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Nanaimo spends to improve governance
Nanaimo officials could spend upwards of $25,000 to improve governance at city hall.
Nanaimo city council is taking action on recommendations flagged in a $75,000 governance report, including outlining rules of decorum and responsibilities for politicians and rearranging seating in the Shaw Auditorium.
The seating switch-up alone is expected to cost $8,000.
City officials will also hire consultants at a cost of between $17,000 to $20,000 to help implement some of the recommendations made in the governmance report.
Coun. Ted Greves, head of the governance committee, says the expenses will hold value for taxpayers, which will see clearer guidelines and consequences around behavior of their elected officials, better run meetings and less confusion around votes.
“We thought we have to get a handle on this stuff ... like the procedure bylaw and who can speak. It all goes to the heart of democracy I guess,” Greves said.
Watson Inc. was hired earlier this year to review governance at city hall as part of Nanaimo’s new strategic direction.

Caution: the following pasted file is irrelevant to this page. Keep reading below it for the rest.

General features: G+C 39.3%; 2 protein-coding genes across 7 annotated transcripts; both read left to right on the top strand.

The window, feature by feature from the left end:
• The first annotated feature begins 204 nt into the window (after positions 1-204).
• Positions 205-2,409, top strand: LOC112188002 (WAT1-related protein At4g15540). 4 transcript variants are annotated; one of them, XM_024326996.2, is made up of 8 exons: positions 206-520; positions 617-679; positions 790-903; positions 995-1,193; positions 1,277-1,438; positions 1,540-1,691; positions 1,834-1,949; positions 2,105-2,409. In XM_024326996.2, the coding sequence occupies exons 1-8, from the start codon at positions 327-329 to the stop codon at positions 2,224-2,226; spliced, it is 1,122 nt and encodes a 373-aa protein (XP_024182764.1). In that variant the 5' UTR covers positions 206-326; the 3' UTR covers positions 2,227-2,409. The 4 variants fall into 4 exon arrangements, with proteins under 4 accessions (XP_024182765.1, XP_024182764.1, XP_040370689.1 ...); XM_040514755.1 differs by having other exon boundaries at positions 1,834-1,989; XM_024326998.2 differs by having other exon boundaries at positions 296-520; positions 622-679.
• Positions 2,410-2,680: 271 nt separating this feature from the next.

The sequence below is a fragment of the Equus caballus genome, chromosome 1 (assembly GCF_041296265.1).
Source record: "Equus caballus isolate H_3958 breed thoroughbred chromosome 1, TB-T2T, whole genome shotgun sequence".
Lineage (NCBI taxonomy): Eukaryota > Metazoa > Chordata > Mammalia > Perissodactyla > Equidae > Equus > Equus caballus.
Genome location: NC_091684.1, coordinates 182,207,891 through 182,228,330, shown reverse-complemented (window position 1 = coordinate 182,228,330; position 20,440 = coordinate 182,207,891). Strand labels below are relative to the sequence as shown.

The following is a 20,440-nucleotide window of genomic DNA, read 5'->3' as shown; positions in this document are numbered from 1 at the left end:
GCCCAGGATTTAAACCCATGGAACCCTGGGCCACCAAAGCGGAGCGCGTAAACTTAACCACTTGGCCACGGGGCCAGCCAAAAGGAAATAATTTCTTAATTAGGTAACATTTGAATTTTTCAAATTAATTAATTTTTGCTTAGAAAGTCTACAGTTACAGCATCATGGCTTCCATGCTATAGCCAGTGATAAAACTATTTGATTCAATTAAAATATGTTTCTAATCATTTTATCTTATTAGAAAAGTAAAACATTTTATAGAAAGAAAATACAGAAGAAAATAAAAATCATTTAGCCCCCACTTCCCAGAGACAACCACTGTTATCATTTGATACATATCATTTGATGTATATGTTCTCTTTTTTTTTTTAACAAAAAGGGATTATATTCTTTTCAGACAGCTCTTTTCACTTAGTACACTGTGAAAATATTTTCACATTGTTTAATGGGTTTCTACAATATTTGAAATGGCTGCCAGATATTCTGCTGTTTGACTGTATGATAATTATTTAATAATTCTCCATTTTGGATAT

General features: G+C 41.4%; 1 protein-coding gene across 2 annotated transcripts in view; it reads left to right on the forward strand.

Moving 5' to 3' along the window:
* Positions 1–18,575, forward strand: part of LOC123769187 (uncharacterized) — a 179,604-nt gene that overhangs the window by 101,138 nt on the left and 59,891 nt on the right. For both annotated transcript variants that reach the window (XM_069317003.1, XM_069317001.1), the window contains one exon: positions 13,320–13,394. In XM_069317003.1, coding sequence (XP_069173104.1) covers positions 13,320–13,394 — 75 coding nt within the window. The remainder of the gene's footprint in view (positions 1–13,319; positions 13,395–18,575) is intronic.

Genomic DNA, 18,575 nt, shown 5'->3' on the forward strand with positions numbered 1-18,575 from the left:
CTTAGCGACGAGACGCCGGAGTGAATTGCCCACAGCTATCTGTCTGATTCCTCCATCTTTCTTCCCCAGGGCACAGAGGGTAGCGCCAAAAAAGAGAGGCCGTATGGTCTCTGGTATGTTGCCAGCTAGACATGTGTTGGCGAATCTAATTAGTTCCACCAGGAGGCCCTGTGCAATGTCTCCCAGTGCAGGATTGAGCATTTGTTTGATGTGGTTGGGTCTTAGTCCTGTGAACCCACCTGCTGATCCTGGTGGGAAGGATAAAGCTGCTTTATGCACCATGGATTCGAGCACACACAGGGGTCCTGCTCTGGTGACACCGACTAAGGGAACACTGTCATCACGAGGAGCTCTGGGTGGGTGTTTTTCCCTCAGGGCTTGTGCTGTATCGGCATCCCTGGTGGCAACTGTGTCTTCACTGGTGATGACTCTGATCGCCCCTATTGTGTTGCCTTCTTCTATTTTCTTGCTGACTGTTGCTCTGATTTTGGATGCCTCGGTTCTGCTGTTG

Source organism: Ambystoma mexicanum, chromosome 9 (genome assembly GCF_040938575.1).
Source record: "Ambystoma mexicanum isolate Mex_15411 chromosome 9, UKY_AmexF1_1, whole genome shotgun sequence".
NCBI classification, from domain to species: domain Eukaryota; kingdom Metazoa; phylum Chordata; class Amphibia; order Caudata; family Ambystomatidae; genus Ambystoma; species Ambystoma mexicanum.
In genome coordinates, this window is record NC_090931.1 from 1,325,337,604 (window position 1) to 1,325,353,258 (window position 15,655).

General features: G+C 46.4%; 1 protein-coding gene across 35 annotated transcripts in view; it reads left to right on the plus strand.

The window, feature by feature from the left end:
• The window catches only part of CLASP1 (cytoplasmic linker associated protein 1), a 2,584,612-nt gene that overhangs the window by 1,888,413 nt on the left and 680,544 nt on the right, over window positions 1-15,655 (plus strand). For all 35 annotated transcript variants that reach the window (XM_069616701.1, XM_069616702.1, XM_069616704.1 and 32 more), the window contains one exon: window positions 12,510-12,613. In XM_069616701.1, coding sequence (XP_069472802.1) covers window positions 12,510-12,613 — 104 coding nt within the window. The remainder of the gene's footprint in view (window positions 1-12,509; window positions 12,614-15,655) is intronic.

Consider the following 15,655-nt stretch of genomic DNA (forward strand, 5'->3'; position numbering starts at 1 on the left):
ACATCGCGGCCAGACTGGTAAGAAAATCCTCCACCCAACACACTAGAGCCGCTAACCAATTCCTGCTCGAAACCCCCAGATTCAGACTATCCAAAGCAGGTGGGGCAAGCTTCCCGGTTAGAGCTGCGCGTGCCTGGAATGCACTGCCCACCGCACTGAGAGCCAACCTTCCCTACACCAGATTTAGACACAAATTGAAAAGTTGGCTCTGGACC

The results revealed that significant tension, name calling and physical altercations among councillors and city staff members could be hurting the city’s ability to make decisions and maintain the respect of other organizations. Watson Inc. suggested 59 recommendations to help improve governance, which city officials prioritized over the fall.
According to Nanaimo city staff members the majority of the governance work will be done in house over the next 12 months.
Expenses will include new seating arrangements, which are proposed to help council debate more among each other. The horseshoe-shaped table will be closed and staff members would sit alongside councillors.
The podium would also be shifted to the front of the Shaw Auditorium.
Consultants will also be hired, including Allison Habkirk who is slated to start work on council’s roles and responsibility and conduct immediately.
Coun. Bill Bestwick did not support the decision to spend money on efforts to outline responsibilities of council and code of conduct when council has “12 months or less between now and next election.”
To burden council and staff with “more of these learning sessions for us to conduct ourselves appropriately and professionally and responsibly, I personally believe we can take that responsibility upon ourselves,” he said.
But Greves said while things have been getting better at city hall after the governance review process, councillors still need clear guidelines of what is appropriate behaviour and repercussions.
“In school it’s contracted out how to behave and individuals read it and sign their name to it and these are the recommendations. We are just big kids now I guess,” he said.